A backpacking trip is an inexpensive way to see some of the most beautiful places on the planet, whether you're exploring your hometown or halfway around the world. Here are some suggestions for what you should do while planning your trip.
Determine a location
Choose a location based on your experience, the amount of time you want to backpack, and the attractiveness of the area in which you’ll be hiking. Research locations and don’t take any chances. Most backpacking areas have websites and someone to contact for information. Be sure to inquire about hiking or camping permits, the best time of year, and alternate trails.
Gather your supplies
Backpacking trails provide astonishing views and rarely experienced privacy. They also lack department stores, grocery stores, and supply depots. Regardless of the length of your hike, be sure you have a lightweight backpack capable of carrying all your necessities. For overnight trips, bring a lightweight tent and/or sleeping bag. You'll also need to plan to bring enough food. Make a list before you leave, and keep your meals simple on extended trips.
In addition to not having supply depots every mile, backpacking trails lack hospitals and drugstores, so you should bring a first aid kit. Your kit should include band-aids, bandages, a cold pack, gloves, and scissors. To avoid having to use that first aid kit, bring a flashlight or headlamp, warm clothing, sunglasses, sunscreen, chapstick, iodine tablets for water purification, and anything else that may prevent injuries or discomfort.
Don’t get lost
Bring a map and be sure to look at it before your trip begins. Use a detailed map that contains elevation changes and details about the terrain. Talk to park rangers or other knowledgeable people about the trail you choose. You should also bring a compass. If you don’t know how to read a compass, learn. As much as possible, you should also plan exactly where you’re going and about how long it will take. Tell someone where you are going and when you plan on returning. Many backpacking trails do not have cell phone coverage, so your best option for dealing with sticky situations is to avoid them completely.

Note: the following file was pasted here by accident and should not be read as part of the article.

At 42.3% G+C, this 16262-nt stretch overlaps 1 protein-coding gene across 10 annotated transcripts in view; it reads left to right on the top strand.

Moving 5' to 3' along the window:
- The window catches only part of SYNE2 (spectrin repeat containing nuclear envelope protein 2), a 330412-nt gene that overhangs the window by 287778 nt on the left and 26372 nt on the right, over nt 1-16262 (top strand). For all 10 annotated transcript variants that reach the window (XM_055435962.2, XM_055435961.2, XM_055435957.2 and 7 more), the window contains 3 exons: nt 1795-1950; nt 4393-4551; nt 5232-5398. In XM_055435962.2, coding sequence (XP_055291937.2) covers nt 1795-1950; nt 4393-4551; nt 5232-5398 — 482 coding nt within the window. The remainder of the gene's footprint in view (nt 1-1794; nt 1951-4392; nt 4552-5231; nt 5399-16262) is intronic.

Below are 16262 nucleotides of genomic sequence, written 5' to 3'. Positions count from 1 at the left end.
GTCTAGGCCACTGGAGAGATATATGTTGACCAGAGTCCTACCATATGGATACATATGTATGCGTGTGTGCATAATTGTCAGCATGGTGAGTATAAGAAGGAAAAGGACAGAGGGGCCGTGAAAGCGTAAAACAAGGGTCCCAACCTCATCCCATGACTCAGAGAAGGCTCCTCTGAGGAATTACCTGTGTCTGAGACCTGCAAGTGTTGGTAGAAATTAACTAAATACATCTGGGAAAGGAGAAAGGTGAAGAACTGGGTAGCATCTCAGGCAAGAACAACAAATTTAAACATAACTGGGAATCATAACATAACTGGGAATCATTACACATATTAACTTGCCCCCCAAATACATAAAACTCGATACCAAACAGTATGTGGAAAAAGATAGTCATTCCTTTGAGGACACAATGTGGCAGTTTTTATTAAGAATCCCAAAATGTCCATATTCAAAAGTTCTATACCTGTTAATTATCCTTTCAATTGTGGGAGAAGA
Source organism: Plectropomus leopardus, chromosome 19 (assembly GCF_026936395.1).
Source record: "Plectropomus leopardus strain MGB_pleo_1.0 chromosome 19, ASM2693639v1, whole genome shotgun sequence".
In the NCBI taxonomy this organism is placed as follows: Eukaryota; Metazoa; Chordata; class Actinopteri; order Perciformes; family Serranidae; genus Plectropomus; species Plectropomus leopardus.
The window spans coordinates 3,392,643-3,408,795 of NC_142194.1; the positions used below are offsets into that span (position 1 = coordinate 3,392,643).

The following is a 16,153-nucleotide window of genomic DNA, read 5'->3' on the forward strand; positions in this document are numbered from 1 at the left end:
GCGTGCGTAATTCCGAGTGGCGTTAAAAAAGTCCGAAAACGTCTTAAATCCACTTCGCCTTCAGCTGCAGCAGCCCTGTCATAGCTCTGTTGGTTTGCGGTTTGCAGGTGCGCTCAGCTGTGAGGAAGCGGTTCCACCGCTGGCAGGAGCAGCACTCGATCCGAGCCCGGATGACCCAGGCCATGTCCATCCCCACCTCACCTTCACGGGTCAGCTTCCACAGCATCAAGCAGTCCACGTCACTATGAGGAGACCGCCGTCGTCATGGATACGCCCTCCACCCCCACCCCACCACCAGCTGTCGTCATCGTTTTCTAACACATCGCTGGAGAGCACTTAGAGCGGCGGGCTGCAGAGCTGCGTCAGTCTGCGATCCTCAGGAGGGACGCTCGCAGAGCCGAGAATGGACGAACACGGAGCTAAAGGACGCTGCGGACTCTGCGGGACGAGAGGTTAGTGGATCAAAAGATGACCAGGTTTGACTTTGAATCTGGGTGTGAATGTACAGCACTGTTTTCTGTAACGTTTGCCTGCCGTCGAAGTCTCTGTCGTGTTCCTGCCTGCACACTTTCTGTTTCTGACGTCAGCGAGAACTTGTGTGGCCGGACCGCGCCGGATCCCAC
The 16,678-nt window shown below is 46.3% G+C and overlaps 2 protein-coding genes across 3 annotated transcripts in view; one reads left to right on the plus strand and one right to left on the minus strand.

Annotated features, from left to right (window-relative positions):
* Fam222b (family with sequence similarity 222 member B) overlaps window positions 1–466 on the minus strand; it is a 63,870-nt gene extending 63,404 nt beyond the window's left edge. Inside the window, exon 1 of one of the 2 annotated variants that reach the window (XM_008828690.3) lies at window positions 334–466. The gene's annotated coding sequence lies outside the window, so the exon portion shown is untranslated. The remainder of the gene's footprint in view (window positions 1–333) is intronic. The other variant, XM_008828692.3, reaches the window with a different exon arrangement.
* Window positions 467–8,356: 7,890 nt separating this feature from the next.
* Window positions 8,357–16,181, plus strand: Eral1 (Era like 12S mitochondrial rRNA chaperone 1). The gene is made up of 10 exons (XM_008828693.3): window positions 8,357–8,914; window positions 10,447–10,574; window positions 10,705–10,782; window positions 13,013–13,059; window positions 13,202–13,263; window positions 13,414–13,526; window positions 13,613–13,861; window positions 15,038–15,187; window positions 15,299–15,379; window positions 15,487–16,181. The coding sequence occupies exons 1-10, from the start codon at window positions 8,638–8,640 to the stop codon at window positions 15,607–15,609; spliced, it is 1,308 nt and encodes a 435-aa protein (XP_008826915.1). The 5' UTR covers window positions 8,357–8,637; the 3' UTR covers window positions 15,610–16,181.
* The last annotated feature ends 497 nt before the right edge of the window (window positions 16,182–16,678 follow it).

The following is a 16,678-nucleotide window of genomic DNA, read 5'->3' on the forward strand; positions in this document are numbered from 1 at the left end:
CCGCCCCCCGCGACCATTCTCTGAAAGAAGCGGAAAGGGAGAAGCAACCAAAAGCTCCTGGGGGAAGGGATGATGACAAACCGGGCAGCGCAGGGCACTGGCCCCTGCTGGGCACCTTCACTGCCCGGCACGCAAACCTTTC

Pay attention to details
Make sure you have more than enough food and water and do an equipment check to make sure everything works. If you have a hiking partner or partners—which is strongly recommended—do an equipment comparison and see if you can lighten your load. In areas with bears, never leave food in your tent or bring a tent that has had food in it recently.
Be on the lookout for botanical or environmental dangers—poison oak and cold night temperatures, for example. Look for animal tracks. Choose your campsite carefully and avoid sites with dead overhead branches, exposed ridges, or evidence of flooding.
By planning carefully ahead of time, you're bound to have an adventure you'll remember for years to come. Have fun and stay safe!